As we have previously mentioned, R' Yehuda Yoel Deutsch [the son of Rabbi Moshe Deutsch] published a comprehensive and information-filled book on Ganics. In that volume, survivors of Ganics and their descendants will be able to find additional information about the history of the town, and about its spiritual and lay leaders. Therefore, [since the information is available elsewhere,] we will not expound at length here on those aspects of this town.

The children of Ganics learned Torah in four “Chedarim” [religious elementary schools], according to age and their progress in their studies. Approximately half of the children afterwards continued their studies in the various Yeshivos that existed in the country, and especially in the famous Yeshivos in Slovakia. Some students continued their studies in Yeshivos that were located even further afield, such as in Transylvania and in Hungary. The other half of the students who did not continue with full-time study in higher Yeshivos, either learned a trade or worked to help support their family.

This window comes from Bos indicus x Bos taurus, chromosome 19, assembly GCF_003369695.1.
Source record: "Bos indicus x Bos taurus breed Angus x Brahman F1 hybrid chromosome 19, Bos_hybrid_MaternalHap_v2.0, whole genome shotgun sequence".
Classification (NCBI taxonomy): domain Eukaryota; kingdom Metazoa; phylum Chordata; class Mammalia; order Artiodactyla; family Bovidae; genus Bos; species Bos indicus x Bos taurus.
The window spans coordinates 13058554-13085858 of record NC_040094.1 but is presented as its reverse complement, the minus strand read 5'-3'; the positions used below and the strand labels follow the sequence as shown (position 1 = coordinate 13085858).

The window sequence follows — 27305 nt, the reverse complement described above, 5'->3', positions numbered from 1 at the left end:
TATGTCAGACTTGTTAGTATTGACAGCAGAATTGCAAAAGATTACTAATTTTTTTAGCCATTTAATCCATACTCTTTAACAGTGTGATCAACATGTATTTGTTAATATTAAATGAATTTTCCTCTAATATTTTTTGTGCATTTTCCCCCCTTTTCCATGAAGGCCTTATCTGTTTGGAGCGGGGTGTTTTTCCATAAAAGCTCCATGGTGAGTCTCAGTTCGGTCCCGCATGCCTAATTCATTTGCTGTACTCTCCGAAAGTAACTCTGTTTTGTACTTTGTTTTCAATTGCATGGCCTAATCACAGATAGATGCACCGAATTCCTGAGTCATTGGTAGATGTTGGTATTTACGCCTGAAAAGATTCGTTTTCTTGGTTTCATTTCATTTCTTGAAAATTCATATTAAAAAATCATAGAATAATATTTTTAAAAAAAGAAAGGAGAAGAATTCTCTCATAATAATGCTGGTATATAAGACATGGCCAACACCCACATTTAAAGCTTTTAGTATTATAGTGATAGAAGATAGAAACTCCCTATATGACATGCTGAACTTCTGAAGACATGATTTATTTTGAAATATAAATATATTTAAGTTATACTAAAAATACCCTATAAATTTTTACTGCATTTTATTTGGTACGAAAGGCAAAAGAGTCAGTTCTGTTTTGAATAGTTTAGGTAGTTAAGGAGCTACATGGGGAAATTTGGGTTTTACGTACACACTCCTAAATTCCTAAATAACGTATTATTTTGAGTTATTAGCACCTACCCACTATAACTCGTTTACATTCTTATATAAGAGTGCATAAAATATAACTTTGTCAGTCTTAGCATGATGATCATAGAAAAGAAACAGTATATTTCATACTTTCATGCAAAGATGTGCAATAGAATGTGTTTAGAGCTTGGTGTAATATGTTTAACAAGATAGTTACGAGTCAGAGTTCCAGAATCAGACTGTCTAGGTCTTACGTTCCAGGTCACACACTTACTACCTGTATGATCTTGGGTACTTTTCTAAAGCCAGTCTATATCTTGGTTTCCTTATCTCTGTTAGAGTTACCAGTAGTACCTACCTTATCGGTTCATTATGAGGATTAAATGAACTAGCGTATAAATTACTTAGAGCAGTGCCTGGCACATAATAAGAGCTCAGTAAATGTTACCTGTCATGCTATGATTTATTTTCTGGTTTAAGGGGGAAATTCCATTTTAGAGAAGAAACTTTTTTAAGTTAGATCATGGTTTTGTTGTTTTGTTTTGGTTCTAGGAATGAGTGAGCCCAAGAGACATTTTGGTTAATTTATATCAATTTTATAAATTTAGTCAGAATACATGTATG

The occupations of the Jews of Ganics were similar to that of most of the Jews who lived in the surrounding area. There was a thin layer of well-established and wealthy householders, whereas the vast majority of the Jewish residents of the town were quite poor. Two flour mills in Ganics were owned by Jews. The abovementioned R' Menachem Adler describes [in his memoirs] the local economy: “There were approximately 130 families. Many of them were wagon drivers. Of the remainder, some were farmers, and some were small shopkeepers and middlemen. Most of them were poor.” According to the stories of survivors of the town who describe the economic life of the Jews of Ganics, the picture that is drawn appears as follows: There were a number of storekeepers and craftsmen (such as tinsmiths, shoemakers, tailors, and carpenters), and quite a few wagon drivers who transported lumber and merchandise. Some of the local Jews worked in lumber mills that were located in neighboring towns such as Krasinora, Mokra, Kenigsfeld, and other places. There were peddlers who travelled throughout the surrounding area but would return home every Shabbos eve. Others peddlers would travel further, reaching Slovakia. Some would travel as far as the cities of Moravia and Bohemia. A few even crossed the borders into the neighboring countries.